The twentieth century was the era of "big science." Driven by strategic rivalries and fierce economic competition, wealthy governments invested heavily in national science establishments. Direct funding for institutions like the National Science Foundation and high-visibility projects, such as the race to the moon, fueled innovation, growth, and national prestige. But the big science model left poorer countries out in the cold. Today the organization of science is undergoing a fundamental transformation. In T he New Invisible College, Caroline Wagner combines quantitative data and extensive interviews to map the emergence of global science networks and trace the dynamics driving their growth. She argues that the shift from big science to global networks creates unprecedented opportunities for developing countries to tap science's potential. Rather than squander resources in vain efforts to mimic the scientific establishments of the twentieth century, developing country governments can leverage networks by creating incentives for top-notch scientists to focus on research that addresses their concerns and by finding ways to tie knowledge to local problem solving. T he New Invisible College offers both a guidebook and a playbook for policymakers confronting these tasks.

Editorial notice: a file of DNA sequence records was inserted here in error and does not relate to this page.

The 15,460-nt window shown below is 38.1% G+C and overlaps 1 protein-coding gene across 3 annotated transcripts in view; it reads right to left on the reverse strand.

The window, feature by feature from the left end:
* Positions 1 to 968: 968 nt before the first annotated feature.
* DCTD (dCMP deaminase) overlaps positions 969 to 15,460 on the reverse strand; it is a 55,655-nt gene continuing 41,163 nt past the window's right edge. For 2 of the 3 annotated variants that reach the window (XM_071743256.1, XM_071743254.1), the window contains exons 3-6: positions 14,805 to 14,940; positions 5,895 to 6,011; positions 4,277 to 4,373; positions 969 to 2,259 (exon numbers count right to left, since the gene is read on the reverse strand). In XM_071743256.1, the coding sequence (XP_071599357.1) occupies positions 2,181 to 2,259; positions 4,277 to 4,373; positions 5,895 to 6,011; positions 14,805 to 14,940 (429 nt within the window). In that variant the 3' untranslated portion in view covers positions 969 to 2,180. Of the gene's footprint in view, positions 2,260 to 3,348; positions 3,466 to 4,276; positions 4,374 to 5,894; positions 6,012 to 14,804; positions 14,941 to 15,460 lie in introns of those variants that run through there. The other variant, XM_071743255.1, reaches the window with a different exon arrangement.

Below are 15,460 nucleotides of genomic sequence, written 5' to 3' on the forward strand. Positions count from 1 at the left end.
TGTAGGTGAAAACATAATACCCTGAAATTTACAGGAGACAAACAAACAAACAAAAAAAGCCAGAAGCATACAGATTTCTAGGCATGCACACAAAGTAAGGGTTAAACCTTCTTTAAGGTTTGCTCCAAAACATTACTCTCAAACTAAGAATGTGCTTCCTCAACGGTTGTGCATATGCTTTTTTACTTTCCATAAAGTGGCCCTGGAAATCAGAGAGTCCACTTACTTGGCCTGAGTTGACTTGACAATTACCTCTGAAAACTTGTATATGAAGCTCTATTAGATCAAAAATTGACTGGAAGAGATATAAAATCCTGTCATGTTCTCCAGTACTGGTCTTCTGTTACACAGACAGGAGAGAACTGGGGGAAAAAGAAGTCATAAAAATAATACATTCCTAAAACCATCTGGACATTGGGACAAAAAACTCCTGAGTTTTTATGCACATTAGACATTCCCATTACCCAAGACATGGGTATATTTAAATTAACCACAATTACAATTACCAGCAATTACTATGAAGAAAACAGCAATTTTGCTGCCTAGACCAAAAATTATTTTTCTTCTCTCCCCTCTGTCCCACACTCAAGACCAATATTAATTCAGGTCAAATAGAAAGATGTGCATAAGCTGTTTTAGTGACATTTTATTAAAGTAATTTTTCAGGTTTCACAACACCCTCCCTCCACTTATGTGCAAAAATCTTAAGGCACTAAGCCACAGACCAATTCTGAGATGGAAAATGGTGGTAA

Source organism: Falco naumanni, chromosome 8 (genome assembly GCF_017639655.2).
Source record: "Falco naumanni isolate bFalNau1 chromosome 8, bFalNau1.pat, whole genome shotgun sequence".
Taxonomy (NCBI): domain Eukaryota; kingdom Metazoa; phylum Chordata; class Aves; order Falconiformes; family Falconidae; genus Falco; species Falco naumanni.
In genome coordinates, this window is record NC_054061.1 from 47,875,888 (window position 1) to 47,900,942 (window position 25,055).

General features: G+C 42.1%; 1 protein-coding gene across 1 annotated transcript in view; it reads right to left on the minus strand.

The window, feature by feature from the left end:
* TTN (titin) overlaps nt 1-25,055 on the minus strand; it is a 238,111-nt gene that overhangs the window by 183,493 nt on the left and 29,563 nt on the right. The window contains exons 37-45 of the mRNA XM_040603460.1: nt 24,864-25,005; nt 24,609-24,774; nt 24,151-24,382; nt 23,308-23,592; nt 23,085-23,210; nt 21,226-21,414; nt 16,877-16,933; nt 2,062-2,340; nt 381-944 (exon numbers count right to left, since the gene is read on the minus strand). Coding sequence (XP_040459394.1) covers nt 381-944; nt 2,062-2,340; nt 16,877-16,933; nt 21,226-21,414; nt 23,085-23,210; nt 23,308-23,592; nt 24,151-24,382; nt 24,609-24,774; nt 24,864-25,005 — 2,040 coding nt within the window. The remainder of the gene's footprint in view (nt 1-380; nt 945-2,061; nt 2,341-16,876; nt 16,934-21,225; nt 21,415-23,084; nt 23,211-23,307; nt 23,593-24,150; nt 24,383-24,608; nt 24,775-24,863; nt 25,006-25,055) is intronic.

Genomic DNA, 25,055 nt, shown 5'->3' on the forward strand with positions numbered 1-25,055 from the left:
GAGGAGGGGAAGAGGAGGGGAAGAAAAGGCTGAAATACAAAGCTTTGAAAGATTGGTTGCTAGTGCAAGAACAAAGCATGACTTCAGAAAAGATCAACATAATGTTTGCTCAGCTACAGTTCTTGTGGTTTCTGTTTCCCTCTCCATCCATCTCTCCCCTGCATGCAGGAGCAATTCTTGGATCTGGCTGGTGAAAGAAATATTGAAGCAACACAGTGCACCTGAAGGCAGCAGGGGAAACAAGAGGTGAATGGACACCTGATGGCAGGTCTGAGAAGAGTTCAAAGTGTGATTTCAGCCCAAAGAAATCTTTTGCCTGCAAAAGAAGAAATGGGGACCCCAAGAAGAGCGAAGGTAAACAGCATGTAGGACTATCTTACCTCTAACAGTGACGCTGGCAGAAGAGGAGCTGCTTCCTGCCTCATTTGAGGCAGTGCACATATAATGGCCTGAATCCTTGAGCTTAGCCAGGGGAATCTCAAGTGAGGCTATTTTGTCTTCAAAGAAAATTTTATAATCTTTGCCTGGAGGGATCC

|Publisher:||Brookings Institution Press|
|Sold by:||Barnes & Noble|
|File size:||341 KB|
About the Author
Caroline S. Wagner is lead research scientist at the Center for International Science and Technology Policy, George Washington University, and senior policy analyst at SRI International. She previously worked at the RAND Corporation and as a staff member for the House Committee on Science, Space, and Technology. A fellow of the American Association for the Advancement of Science, she has served as a member of the United Nations Millennium Task Force on Science, Technology, and Innovation and on the Advisory Board of Canada's Research on Knowledge Systems Program.